CAPE CANAVERAL, Fla. SpaceX has successfully launched its Falcon Heavy rocket from the Kennedy Space Center early Tuesday morning, according to the company, which was one of the most sophisticated so far.
The rocket exploded at exactly 2:30 am, Three hours after the opening window was released at 23:30.
After commissioning, the missile core failed to land on an Atlantic ship, but the side boats successfully landed in Cape to produce a sound boom that Central Florida reported as far as Clermont and Davenport.
The boosters landed about 10 minutes after takeoff, and the kernel dropped its target about 2 minutes later.
SpaceX CEO Elon Musk called the launch the most difficult launch ever and one of the company's most challenging missions so far.
The launch was scheduled to be the first night mission for the Sokol Heavy rocket. Also for the first time SpaceX released satellites and other experiments in three separate orbits.
The missile deployed two dozen spacecraft, which would take hours and require complicated maneuvering.
"It is obvious that the more orbits you have to put in payloads, the harder it is to carry out the mission," Phil Librecht told NASA.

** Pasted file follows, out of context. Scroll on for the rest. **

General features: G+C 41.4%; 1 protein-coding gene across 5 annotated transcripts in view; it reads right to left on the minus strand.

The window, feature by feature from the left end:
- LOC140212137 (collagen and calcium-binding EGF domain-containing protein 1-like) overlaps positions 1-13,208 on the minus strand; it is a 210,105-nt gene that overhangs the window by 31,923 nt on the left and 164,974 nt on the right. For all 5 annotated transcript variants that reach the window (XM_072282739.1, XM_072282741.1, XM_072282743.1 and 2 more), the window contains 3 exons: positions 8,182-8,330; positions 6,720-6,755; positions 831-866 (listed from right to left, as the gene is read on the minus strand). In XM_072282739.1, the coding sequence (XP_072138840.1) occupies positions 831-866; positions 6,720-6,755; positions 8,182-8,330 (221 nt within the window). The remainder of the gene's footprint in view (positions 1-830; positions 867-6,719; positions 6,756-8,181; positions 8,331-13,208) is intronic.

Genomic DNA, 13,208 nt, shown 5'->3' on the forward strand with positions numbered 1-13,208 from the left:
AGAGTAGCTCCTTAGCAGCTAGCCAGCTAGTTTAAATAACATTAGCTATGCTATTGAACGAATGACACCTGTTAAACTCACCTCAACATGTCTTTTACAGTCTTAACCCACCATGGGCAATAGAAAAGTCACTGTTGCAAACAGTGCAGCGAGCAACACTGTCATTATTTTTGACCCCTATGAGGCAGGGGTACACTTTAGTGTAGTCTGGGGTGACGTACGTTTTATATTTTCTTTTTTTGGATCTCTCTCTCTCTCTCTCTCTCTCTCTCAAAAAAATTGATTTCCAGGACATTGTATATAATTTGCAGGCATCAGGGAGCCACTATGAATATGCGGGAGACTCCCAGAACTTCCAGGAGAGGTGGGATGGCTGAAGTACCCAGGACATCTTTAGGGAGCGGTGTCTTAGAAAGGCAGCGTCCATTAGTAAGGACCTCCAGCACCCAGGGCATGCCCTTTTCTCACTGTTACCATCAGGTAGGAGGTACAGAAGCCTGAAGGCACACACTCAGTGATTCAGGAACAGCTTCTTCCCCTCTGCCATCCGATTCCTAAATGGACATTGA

NASA officials said that in addition to the Onboard Naval Satellite satellites there are four NASA payloads that are part of the Space Test mission
Usability includes new technologies to improve the way we move and navigating the spacecraft.
READ MORE: On board Sokol Heavy: Six "meteorological eyes" to close the gap in weather, climate data
The first is NASA's deep atomic clock (DSAC), which works as a GPS for orbital satellites.
At present, spaceships sailing outside Earth do not have a GPS system, and officials have said that DSAC will help the spacecraft move alone.
NASA's scientific missions are also on board, helping to better understand the nature of space and how it affects spacecraft technology and the earth.
"This launch was a real partnership in government and industry, and it marked incredibly first for the United States at the US Air Force Space and Missile Systems Center," said Jim Reuter, a NASA lawyer at NASA.
"NASA missions on Sokol Hevy also benefited from strong co-operation with industry, academic circles and other government organizations."
You can capture the shot in its entirety below:
This mission marks the first re-use of side boosters that flew to a previous Falcon Heavy mission . twitter.com/4Zl7miTQ24
– SpaceX (@SpaceX) June 22, 2019
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